You can also obtain a secured credit card that requires collateral, such as a cash deposit or savings account. If you are able to make payments in a timely fashion, a credit card will usually drop the requirement for collateral. This allows you to prove that you are capable of paying back debt in a timely fashion.
A Checklist for How to Rebuild Credit:
- Pay your bills on time!
- Regularly review your credit report
- Acquire a secure credit card and make payments on time
- Open a savings account and use it
- Live within your means and set a budget.
Working with a bankruptcy attorney can help you get back on your feet, especially if you are dealing with large amounts of debt that might not be discharged. Often times this means declaring bankruptcy on the debts that can be discharged so that you can pay down what cannot be.
Pros of Filing Bankruptcy
One immediate advantage that helps debtors when they file for bankruptcy is the “automatic stay.” This motion alerts creditors that they must stop their efforts to collect money from debtors. This stay is what stops creditors from calling you! Under an automatic stay, creditors are not allowed to call, send collection letters, file lawsuits, garnish wages, or seize assets – except for in specific situations such as the collection of alimony and child support payments.
The biggest “pro” of filing bankruptcy is that a court discharges your debts. That means that certain debts will not need to be repaid. This, of course, is dependent on the form of bankruptcy you file: either chapter 7 or chapter 13.
Cons of Filing Bankruptcy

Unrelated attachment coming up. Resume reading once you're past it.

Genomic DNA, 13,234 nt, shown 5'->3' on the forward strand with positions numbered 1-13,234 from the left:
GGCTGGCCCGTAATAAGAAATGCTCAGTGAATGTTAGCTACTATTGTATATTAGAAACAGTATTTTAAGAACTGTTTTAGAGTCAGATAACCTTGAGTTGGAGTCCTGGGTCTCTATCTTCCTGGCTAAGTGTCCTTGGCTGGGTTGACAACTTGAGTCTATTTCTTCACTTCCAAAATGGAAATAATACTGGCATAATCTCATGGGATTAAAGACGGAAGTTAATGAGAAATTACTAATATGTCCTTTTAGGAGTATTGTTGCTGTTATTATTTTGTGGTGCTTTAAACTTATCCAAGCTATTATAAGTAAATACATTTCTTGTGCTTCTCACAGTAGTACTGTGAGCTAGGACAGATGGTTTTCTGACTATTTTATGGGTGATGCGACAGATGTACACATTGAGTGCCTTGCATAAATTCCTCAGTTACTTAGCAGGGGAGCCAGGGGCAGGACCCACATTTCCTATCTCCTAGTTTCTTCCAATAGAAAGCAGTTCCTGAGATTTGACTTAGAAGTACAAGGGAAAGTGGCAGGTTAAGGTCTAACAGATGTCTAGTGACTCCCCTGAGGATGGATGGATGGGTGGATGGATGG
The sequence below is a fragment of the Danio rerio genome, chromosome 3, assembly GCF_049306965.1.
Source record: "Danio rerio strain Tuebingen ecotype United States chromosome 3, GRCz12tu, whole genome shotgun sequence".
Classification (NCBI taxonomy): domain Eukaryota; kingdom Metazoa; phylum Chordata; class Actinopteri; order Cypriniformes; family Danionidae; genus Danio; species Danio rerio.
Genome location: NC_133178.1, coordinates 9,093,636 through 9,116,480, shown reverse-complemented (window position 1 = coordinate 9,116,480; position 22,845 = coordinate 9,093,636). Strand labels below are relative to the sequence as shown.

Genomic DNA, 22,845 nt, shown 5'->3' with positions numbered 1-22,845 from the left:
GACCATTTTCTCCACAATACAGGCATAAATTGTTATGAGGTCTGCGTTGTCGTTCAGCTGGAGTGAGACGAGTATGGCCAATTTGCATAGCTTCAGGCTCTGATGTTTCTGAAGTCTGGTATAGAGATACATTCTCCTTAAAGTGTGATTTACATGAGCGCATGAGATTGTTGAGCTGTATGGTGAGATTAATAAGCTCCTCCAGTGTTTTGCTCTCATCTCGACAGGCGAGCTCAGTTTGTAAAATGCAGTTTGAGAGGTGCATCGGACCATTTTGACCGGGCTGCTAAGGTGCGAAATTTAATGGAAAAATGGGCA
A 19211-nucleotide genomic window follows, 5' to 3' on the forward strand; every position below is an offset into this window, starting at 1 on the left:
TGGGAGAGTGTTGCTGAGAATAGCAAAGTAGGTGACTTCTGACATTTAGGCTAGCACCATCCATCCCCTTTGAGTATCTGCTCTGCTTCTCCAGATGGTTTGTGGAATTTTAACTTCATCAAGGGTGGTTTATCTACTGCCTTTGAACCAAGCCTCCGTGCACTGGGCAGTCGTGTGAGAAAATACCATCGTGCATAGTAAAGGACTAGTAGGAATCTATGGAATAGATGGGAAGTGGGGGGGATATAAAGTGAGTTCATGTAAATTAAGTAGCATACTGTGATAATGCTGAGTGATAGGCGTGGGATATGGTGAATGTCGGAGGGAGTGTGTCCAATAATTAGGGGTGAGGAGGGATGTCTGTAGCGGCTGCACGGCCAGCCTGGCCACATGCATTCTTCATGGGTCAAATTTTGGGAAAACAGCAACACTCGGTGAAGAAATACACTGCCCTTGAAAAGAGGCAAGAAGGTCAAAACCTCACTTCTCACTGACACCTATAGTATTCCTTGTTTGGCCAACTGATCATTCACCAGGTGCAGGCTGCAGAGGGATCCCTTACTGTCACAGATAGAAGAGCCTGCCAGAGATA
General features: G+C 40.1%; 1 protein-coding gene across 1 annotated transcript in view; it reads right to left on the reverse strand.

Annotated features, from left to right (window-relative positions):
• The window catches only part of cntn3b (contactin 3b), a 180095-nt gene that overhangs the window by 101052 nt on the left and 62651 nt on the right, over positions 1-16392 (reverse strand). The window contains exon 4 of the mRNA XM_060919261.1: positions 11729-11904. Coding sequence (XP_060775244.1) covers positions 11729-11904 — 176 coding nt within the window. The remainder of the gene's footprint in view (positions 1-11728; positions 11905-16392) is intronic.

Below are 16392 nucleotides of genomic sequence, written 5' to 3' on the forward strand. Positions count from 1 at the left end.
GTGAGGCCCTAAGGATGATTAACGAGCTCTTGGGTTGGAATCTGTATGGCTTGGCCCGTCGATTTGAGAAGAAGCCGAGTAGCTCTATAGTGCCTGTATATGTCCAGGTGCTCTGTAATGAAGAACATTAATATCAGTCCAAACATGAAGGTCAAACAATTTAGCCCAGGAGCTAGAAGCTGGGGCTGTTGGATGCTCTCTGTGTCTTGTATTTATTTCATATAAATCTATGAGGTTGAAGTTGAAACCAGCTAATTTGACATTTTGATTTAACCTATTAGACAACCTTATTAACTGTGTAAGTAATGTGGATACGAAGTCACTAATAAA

One “con” of bankruptcy is that while it will discharge most debt, it does not discharge certain debt, such as mortgages, student loans, taxes, alimony, or child support. While student loan debt has been forgiven in extreme cases, for the most part, it is never discharged in bankruptcy. Additionally, a debtor can lose certain nonexempt property in a bankruptcy filing because a court orders it to be sold.
Bankruptcy will also have an affect on your credit score. While your credit might already be low because of delinquent payments, once a bankruptcy is filed, it’s required by the national credit reporting agencies that it appears on your credit report. A chapter 7 bankruptcy will stay on your credit report for 10 years and a chapter 13 will stay for 7 years.
The impact on your credit can hurt your future ability to qualify for a future loan or credit card. It might also affect your ability to be hired or secure living arrangements. Some employers and future landlords evaluate a persons credit score to determine if they are good candidates.
Working with a Bankruptcy Attorney
Bankruptcy can be an overwhelming process. That’s why we advise that you work with a phoenix chapter 7 bankruptcy lawyer that is familiar with various debt repayment options. We are committed to helping our clients understand their rights and options under the bankruptcy law and developing the debt relief solution that makes the most sense for each individual. We invite you to call (602) 648-3274 or contact our Arizona office to schedule a free initial consultation.
668 N. 44th St., Ste 320, Phoenix, AZ 85008